Post Traumatic Stress Disorder

2765 days ago, 904 views
PowerPoint PPT Presentation

Presentation Transcript

Slide 1

Post Traumatic Stress Disorder JANIS CARTER & GERARD BYRNE Department of Psychiatry University of Queensland .

Slide 2

Overview of the presentation What is it? Why is it imperative? Key Symptoms of PTSD Causal elements adding to the advancement of PTSD How to survey or analyze? Sorts of evaluation devices and the cases of appraisal apparatuses Treatments accessible? Yoga : elective treatment for PTSD : individual experience Reflective practice: Case concentrate on

Slide 3

What is it? It is a confusion taking after serious injury where the person keeping in mind the end goal to adapt to inward turmoil builds up a star grouping of manifestations including re-encountering side effects, evasion indications and excitement side effects. In spite of the fact that these side effects are an adjustment, over the long haul they are maladaptive for the individual and society .

Slide 4

Why is it critical? Kessler et al: Lifetime predominance 7.8% Women 10.4 and men 5.0% More pervasive in war veterans – 25% US war veterans PTSD sufferers at hazard to creating other psychiatric issue particularly liquor reliance

Slide 5

Why is it critical? 65% (M) & half (F) presented to injury – numerous various injuries 12 month predominance of PTSD – 1.33% (US 3.9%) 2% (M) & 3% (F) presented to injury in their lifetime had PTSD in recent months Rape 8.4% (M), 9.2% (W) Sexual attack 11.8% (M), 5.5% (F) Combat 4.7% (M) Life debilitating mishap 1.5 (M), 1.7 (F) Natural calamity .3 (M), 1.3 (F) Australian National Survey of Mental Health (Creamer, Burgess , & McFarlane, 2002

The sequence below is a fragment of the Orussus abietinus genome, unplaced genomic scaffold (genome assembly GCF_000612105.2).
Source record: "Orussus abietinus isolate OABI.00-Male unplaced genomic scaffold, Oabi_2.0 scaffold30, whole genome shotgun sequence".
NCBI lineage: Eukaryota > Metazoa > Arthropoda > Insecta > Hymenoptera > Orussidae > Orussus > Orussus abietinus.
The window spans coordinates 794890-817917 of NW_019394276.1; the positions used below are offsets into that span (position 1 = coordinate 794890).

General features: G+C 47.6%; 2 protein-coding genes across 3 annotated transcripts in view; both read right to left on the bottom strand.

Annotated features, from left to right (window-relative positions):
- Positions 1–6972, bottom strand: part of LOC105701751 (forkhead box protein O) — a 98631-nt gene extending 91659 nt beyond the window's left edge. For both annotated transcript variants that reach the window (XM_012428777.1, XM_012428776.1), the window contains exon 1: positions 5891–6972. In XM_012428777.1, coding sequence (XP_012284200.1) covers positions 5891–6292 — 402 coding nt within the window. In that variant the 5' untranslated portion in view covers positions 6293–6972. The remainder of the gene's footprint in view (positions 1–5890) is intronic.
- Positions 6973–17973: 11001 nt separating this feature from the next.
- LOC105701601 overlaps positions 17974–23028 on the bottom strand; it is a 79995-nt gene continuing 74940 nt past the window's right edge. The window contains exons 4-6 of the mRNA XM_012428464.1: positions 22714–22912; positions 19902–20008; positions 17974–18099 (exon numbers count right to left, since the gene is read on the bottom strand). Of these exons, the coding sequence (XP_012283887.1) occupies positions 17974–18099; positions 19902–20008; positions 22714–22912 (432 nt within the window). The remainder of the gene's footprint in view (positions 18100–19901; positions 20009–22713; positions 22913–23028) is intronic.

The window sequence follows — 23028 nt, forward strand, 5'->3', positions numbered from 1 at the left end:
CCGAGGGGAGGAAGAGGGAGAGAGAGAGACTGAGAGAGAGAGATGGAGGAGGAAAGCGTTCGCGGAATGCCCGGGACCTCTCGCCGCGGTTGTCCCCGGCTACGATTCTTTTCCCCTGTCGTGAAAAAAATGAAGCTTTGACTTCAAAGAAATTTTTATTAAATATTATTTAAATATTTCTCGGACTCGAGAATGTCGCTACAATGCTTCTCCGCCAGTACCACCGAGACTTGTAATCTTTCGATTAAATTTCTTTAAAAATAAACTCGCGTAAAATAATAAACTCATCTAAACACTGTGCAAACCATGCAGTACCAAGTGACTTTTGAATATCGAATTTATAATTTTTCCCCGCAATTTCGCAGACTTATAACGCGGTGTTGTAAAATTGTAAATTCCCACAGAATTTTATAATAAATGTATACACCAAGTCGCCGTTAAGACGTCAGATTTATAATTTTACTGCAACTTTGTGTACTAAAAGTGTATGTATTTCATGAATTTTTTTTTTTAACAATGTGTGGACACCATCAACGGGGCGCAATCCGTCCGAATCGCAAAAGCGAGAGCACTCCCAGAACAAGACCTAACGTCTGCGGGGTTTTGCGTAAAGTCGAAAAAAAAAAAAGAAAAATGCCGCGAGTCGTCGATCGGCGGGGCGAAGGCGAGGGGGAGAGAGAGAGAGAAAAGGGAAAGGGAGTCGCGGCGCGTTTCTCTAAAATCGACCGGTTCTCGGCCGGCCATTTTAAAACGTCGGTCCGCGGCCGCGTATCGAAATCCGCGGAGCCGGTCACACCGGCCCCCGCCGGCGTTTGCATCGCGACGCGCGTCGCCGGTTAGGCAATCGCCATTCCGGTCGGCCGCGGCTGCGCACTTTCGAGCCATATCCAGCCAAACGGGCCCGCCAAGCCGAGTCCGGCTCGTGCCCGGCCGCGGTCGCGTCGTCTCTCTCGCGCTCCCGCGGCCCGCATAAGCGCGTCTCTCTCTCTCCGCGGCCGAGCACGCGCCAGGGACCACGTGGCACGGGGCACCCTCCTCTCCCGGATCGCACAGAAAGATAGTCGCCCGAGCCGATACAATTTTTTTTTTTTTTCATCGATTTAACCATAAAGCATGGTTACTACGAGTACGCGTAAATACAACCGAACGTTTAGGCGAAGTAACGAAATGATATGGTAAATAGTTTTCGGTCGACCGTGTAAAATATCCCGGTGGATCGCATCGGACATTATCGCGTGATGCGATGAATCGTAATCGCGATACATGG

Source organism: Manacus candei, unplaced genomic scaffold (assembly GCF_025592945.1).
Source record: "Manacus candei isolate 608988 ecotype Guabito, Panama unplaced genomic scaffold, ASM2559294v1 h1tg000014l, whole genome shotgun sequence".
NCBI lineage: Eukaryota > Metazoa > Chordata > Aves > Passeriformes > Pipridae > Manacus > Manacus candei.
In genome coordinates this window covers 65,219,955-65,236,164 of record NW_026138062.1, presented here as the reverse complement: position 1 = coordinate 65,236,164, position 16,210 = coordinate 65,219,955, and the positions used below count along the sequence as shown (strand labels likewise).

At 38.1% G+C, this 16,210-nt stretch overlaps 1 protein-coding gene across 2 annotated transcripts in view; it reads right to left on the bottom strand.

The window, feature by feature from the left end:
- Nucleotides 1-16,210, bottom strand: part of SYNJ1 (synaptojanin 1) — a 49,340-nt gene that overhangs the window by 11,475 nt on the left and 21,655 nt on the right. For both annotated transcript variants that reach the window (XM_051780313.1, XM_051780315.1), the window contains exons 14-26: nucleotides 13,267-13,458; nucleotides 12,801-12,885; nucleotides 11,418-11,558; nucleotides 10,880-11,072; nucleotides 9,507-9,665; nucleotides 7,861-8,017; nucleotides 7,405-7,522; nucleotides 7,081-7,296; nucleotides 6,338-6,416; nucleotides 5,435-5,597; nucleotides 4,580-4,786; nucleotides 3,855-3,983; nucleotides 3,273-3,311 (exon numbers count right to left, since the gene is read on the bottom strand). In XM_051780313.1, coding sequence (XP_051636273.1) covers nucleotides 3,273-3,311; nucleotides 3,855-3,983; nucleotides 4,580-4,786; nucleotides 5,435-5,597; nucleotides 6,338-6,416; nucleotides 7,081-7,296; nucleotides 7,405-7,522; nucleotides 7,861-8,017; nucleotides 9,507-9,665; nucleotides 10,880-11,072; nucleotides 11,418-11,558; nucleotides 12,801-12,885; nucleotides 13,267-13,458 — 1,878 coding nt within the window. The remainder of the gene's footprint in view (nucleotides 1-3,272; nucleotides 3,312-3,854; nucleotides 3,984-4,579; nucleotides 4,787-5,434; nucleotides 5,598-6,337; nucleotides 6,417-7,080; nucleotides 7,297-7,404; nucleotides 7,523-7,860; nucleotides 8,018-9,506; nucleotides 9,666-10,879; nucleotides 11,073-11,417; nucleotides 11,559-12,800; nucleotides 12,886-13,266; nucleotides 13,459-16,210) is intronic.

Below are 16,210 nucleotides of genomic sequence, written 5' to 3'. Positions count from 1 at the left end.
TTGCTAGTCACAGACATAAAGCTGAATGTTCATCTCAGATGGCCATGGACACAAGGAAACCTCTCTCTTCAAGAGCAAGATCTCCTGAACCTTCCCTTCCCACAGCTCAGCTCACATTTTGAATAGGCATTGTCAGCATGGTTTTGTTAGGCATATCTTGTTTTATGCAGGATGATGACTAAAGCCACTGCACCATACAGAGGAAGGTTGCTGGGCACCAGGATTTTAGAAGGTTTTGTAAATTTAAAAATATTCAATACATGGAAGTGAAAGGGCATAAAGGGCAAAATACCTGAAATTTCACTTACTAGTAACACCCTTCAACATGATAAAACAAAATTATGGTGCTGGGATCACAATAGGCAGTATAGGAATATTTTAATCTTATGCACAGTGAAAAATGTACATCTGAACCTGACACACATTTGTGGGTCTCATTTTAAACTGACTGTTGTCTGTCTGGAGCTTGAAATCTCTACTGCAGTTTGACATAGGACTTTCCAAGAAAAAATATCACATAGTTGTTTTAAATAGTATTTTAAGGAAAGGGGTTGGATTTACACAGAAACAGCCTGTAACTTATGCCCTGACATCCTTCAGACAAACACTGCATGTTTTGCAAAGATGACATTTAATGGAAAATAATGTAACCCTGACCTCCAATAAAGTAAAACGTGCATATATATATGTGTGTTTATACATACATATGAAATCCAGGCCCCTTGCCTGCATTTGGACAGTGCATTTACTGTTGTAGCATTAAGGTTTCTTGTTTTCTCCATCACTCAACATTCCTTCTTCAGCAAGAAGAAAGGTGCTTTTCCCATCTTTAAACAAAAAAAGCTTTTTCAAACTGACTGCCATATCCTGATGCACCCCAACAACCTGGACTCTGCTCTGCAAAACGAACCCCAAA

Slide 6

Negative results of PTSD in individual, family, society Withdrawn and not imparting Prone to displeasure regarding stirred with rest, outrage, hypervigilance side effects Potentially sound young fellows harmed in private connections and ability to adapt

Slide 7

Key side effects PTSD Re-encountering injury Flashbacks Nightmares Avoidance Social trips Films of war and savagery Capacity for personal connections Arousal Anger Poor rest Hypervigilant and startle

Slide 8

Factors adding to advancement of PTSD Pre-injury chance components Trauma – related variables Post injury elements

Slide 9

Factors adding to improvement of PTSD : Pre-injury hazard elements Biological systems Psychological instruments

Slide 10

Factors adding to advancement of PTSD : Pre-injury chance elements Biological Genetic inclination – (ref) Attenuated cortisol levels – (Hawk, et al, 2000)